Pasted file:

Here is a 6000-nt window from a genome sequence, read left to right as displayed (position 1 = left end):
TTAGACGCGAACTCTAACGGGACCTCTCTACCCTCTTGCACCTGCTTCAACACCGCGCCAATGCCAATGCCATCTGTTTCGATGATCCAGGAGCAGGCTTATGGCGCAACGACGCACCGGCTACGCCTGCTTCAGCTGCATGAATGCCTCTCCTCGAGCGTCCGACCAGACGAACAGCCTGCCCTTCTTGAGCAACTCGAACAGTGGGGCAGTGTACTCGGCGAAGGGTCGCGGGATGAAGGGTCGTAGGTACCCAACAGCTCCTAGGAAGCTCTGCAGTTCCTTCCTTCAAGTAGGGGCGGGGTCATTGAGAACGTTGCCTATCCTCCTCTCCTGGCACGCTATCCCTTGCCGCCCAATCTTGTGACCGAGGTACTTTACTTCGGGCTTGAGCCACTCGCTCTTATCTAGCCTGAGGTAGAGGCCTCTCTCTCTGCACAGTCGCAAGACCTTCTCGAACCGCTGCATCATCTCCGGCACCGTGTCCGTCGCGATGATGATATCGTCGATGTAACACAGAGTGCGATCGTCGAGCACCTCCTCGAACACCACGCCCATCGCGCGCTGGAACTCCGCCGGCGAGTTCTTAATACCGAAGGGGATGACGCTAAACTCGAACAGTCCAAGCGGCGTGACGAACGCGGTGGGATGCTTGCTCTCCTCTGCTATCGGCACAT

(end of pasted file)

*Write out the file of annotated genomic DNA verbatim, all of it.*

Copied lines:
Here is a 6000-nt window from a genome sequence, read left to right as displayed (position 1 = left end):
TTAGACGCGAACTCTAACGGGACCTCTCTACCCTCTTGCACCTGCTTCAACACCGCGCCAATGCCAATGCCATCTGTTTCGATGATCCAGGAGCAGGCTTATGGCGCAACGACGCACCGGCTACGCCTGCTTCAGCTGCATGAATGCCTCTCCTCGAGCGTCCGACCAGACGAACAGCCTGCCCTTCTTGAGCAACTCGAACAGTGGGGCAGTGTACTCGGCGAAGGGTCGCGGGATGAAGGGTCGTAGGTACCCAACAGCTCCTAGGAAGCTCTGCAGTTCCTTCCTTCAAGTAGGGGCGGGGTCATTGAGAACGTTGCCTATCCTCCTCTCCTGGCACGCTATCCCTTGCCGCCCAATCTTGTGACCGAGGTACTTTACTTCGGGCTTGAGCCACTCGCTCTTATCTAGCCTGAGGTAGAGGCCTCTCTCTCTGCACAGTCGCAAGACCTTCTCGAACCGCTGCATCATCTCCGGCACCGTGTCCGTCGCGATGATGATATCGTCGATGTAACACAGAGTGCGATCGTCGAGCACCTCCTCGAACACCACGCCCATCGCGCGCTGGAACTCCGCCGGCGAGTTCTTAATACCGAAGGGGATGACGCTAAACTCGAACAGTCCAAGCGGCGTGACGAACGCGGTGGGATGCTTGCTCTCCTCTGCTATCGGCACAT